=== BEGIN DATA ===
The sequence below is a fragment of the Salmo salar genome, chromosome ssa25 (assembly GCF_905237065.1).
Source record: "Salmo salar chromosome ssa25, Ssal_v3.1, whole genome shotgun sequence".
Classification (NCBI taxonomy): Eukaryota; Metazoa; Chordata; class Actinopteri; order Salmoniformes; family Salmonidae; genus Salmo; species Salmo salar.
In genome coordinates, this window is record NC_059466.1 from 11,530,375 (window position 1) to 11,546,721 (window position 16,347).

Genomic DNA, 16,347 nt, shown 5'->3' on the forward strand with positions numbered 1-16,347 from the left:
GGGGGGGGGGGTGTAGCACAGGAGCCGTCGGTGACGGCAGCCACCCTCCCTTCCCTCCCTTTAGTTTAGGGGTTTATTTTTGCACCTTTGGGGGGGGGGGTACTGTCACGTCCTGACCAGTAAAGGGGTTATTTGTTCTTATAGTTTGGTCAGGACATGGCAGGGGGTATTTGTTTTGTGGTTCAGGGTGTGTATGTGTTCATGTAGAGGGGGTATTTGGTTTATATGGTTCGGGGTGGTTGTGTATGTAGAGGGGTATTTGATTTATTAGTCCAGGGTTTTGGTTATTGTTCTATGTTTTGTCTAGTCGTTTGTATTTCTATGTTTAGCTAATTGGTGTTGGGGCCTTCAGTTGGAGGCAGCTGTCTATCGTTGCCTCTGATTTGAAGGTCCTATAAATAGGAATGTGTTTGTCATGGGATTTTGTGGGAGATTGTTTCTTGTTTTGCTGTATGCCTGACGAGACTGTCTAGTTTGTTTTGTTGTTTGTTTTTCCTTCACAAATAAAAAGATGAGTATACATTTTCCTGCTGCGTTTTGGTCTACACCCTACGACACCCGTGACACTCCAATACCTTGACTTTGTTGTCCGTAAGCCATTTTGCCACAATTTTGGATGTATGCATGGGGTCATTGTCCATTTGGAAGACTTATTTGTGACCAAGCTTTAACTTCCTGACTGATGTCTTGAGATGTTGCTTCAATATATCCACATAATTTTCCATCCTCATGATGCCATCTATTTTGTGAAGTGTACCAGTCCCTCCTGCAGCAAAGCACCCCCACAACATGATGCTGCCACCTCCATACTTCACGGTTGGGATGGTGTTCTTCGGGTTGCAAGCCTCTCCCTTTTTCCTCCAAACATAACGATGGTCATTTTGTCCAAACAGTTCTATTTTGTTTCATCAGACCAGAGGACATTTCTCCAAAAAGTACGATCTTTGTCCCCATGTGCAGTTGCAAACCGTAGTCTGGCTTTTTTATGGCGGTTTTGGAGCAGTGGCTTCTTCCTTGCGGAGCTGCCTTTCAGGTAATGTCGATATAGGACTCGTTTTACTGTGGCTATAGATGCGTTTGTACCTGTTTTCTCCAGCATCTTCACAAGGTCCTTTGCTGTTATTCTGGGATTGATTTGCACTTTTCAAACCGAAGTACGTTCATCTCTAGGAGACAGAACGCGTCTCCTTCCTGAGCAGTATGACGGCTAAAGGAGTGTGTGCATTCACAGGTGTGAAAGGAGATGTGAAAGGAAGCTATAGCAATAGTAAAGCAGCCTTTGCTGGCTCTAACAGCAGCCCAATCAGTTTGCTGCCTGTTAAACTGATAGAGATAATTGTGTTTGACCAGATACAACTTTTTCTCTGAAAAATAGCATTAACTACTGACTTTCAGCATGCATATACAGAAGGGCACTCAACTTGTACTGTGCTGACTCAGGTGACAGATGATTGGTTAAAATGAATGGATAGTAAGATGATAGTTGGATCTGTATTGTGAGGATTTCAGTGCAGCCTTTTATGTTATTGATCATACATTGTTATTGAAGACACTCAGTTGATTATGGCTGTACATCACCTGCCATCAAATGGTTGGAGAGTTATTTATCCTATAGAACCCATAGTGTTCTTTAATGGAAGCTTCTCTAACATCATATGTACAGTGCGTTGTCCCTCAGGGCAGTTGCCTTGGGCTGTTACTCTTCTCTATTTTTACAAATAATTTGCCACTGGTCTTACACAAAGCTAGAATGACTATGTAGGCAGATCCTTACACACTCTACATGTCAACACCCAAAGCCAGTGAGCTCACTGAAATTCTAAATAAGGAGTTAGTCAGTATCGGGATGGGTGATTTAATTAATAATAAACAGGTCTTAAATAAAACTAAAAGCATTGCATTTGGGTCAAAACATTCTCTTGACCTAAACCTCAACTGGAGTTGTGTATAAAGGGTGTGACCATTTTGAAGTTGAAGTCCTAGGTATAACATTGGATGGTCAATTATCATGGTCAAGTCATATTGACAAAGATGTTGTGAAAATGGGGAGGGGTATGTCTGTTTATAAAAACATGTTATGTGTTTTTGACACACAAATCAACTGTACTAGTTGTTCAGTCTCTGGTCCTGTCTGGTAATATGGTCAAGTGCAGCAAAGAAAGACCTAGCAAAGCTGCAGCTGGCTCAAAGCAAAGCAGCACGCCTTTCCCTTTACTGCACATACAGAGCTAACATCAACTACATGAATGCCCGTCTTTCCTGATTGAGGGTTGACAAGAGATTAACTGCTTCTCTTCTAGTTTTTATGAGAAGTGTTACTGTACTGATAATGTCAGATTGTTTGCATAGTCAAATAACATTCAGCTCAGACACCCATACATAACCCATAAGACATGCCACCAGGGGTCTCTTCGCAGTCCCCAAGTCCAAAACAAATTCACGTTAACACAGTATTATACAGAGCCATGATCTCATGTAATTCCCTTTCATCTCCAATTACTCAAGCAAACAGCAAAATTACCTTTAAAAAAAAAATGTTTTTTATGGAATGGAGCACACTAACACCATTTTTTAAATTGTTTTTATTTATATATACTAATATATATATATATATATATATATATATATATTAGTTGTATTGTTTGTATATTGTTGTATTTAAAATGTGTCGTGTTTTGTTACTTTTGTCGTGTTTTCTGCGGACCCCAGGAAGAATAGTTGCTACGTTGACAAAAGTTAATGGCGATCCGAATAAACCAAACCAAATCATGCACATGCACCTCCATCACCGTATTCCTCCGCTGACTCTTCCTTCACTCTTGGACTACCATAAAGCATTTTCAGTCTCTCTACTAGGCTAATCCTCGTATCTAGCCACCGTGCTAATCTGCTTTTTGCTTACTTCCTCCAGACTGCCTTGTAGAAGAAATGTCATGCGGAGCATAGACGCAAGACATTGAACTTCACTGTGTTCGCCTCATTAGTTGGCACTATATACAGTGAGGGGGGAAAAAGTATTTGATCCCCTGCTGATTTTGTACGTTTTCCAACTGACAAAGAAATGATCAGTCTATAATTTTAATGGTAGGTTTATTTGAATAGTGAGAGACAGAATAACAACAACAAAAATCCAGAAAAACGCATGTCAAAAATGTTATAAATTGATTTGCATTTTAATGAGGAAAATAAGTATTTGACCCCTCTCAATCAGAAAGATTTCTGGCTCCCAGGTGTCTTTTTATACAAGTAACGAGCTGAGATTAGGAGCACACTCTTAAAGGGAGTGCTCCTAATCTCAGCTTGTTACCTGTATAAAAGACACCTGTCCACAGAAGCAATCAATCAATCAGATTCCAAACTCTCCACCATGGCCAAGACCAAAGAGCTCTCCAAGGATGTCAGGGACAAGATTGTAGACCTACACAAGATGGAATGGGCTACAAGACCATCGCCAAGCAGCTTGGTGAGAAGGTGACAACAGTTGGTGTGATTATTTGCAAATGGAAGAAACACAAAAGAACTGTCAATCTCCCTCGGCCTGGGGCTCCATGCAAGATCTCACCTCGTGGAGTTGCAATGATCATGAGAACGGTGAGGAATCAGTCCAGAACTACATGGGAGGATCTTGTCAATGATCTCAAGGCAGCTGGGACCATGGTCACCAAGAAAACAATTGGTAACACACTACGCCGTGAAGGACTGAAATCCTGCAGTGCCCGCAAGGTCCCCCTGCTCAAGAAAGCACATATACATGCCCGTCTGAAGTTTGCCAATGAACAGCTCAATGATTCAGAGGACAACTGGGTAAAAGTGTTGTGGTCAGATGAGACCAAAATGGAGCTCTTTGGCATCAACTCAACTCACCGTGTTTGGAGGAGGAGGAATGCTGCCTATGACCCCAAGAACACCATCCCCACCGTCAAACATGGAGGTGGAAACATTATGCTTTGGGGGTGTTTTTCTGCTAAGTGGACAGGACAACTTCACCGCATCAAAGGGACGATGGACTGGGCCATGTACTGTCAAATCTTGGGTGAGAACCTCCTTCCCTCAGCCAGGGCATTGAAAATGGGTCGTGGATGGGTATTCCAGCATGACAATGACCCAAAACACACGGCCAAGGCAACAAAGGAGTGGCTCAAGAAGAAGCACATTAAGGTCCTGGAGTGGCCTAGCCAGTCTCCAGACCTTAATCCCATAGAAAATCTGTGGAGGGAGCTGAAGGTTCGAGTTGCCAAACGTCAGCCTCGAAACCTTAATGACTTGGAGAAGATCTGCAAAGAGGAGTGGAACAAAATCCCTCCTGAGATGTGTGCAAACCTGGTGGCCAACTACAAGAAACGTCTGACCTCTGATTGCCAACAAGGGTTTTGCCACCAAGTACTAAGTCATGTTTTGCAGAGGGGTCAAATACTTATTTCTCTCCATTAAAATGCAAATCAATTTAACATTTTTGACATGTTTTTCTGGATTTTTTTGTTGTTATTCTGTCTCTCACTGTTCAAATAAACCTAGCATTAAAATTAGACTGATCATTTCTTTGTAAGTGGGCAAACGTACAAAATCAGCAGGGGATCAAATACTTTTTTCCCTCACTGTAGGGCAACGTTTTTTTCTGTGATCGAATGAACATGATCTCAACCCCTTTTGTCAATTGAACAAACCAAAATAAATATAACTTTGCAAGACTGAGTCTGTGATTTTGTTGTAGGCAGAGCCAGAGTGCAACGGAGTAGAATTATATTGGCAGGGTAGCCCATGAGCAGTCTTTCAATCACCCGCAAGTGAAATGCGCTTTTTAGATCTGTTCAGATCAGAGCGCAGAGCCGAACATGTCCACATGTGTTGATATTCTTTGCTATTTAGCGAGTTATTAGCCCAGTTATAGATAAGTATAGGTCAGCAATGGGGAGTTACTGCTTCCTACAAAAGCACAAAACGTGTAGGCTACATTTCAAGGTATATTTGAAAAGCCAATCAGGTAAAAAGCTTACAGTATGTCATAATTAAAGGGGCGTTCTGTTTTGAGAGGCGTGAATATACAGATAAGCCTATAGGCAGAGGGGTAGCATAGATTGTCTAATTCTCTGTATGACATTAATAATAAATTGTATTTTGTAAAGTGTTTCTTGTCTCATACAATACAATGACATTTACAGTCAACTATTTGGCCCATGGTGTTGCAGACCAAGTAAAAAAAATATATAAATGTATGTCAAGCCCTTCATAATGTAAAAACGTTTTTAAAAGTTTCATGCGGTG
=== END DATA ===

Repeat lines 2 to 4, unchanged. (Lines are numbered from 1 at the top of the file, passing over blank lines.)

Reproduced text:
Source record: "Salmo salar chromosome ssa25, Ssal_v3.1, whole genome shotgun sequence".
Classification (NCBI taxonomy): Eukaryota; Metazoa; Chordata; class Actinopteri; order Salmoniformes; family Salmonidae; genus Salmo; species Salmo salar.
In genome coordinates, this window is record NC_059466.1 from 11,530,375 (window position 1) to 11,546,721 (window position 16,347).